Identify by aircraft characteristics








Below check the specific characteristics of the aircraft you are looking for. You can select multiple items for each characteristic. The results will be filtered automatically. 

Pacific Airmotive Tradewind

The Tradewind is an extensive modifition of the Beechcraft 18. With its single vertical stabiliser en nose gear undercarriage the aircraft really looks different, but you can still recognise the fuselage, wings and engines from the original.

A single big vertical stabiliser, two seat cockpit, variable sweep wings and wedge shaped air intakes characterise the Tornado. That combination should thus not be difficult to recognise.

Partenavia Viator & A-Viator

The Viator and A-Viator can be regarded as a Spartacus with a retractable gear, attached to stubs on the fuselage, and a longer nose to house the nose gear. Also has different cockpit windows. Recognise it from the Mitsubishi MU-2 by its pointed nose and engine exhausts.

Percival Sea Prince/Pembroke

Typical for the Sea Prince and Pembroke tactical transports and the rectangular cabin windows with rounded corners and the triangular vertical stabiliser with rounded top. The nose is big and rounded. The aircraft have radial piston engines with large conical prop spinners.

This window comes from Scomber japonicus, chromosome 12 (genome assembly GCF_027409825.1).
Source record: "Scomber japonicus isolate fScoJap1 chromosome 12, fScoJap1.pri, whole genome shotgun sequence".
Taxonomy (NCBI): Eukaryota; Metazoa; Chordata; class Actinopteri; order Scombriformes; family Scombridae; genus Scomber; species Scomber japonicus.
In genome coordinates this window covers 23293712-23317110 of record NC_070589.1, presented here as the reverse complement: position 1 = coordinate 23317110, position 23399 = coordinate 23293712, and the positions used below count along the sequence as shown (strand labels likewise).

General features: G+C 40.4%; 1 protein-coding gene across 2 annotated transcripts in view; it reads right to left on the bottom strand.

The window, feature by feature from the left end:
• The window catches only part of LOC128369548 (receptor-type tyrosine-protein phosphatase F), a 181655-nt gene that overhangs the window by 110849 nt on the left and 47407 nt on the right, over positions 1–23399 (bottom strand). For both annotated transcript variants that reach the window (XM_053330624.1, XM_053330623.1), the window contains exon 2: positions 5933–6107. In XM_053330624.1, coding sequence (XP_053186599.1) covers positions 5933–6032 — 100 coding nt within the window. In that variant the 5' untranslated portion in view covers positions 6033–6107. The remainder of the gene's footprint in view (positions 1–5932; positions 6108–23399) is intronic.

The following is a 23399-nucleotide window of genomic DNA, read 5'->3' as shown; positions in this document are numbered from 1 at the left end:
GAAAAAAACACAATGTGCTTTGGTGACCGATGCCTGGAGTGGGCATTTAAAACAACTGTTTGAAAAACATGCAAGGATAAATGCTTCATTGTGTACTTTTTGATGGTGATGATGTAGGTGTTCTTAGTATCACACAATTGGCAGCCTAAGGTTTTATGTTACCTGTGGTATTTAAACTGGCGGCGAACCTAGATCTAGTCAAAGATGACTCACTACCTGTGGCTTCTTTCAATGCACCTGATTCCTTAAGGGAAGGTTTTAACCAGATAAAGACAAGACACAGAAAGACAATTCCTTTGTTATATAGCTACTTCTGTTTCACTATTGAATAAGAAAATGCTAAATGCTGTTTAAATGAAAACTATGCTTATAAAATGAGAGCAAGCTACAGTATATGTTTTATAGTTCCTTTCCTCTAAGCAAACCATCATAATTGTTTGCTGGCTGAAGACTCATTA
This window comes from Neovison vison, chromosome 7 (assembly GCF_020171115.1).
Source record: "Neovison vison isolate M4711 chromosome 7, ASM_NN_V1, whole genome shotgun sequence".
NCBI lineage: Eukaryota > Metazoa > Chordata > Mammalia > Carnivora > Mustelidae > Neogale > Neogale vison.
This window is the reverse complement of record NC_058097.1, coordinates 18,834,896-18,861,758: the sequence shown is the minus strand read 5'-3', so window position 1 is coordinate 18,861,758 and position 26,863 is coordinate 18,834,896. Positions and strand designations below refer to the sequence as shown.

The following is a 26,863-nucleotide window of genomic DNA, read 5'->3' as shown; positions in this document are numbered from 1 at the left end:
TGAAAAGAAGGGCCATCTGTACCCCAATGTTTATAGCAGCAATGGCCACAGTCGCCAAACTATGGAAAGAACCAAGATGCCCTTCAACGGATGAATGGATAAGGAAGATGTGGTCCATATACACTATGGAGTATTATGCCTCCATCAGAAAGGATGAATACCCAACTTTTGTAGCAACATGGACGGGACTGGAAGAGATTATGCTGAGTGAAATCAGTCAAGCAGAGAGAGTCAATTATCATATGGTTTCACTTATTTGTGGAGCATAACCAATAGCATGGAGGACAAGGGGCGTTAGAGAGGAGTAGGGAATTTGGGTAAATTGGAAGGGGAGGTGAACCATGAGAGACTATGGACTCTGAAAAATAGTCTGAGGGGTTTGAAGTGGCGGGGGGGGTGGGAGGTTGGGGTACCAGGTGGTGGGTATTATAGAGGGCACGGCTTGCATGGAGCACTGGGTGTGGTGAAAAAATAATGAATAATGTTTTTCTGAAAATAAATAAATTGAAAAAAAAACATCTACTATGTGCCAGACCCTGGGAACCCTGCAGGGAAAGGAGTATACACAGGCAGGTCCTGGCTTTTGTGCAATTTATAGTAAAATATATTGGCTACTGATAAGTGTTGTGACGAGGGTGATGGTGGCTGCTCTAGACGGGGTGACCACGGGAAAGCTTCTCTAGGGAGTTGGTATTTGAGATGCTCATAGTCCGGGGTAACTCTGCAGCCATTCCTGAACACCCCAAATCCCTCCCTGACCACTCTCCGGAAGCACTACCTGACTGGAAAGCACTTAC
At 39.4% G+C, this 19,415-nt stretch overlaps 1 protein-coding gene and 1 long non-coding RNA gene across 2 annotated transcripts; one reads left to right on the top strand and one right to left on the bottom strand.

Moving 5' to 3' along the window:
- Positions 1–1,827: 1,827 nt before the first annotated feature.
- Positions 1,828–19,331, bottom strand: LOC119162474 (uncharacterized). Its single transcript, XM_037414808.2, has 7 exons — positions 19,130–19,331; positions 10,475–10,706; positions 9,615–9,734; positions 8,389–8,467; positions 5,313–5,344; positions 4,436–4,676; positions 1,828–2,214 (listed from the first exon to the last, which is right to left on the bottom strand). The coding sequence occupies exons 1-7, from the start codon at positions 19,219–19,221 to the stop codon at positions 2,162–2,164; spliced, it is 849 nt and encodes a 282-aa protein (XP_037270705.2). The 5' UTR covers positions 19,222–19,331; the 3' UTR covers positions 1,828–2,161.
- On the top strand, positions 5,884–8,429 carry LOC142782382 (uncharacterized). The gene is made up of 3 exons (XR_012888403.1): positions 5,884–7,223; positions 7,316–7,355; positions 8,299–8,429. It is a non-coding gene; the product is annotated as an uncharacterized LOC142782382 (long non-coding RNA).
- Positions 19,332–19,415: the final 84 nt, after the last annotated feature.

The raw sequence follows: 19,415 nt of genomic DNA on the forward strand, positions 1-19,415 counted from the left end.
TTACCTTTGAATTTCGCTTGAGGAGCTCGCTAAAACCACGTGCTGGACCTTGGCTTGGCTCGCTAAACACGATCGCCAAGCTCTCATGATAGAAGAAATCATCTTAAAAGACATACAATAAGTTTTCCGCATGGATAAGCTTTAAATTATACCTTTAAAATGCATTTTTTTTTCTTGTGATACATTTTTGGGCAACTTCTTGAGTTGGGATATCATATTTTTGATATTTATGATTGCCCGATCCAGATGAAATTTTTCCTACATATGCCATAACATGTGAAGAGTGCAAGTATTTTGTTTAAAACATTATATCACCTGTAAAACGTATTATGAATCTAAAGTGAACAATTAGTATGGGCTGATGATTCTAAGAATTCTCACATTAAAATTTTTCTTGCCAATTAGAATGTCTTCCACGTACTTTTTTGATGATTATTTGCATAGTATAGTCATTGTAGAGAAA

Piaggio P136

The Piaggio P136 is a small amphibian aircraft that is characterised two piston engines in a gull wing, driving pusher propellers. The only comparable aircraft is the larger P166, which is a landplane only, but has the same configuration.

Larger, land-based version of the P136 amphibian, with two piston or turboprop engines driving pusher propellers mounted on top of the high gull wing. Also has tip tanks.

When you hear an Avanti in approach or take-off you will immediately recognise its distinctive sound. In appearance, it is also unlike any other aircraft. Like the Beech Starship it has a canard wing configuration with pusher props, but the wing is attached right through the middle of the fuselage and the engines are in the wing. Moreover, the aircraft has a T-tail.

Piaggio PD808

This quite typical bizjet type is the result of an adventure between Piaggio and Douglas. You can easily recognise the PD808 from the front as the engines look as if they are “glued” directly against the fuselage, instead of being placed on pylons. Also note the long dorsal fin and the slightly "popped-out" cockpit.

Pilatus P-3

The P-3 was the piston powered predecessor of the PC-7. Both have similar lines, except for the wider nose. The P-3 also has a four piece canopy.

As the only single engine turboprop with a low wing and a T-tail the Pilatus PC-12 was easy to recognise, until the arrival of the similar looking Cessna Denali. There are differences in the location of the nose gear and the shape of the cockpit and cabin windows. However, the main differences are in the tail area: the PC-12 has a larger dorsal fin and ventral fins.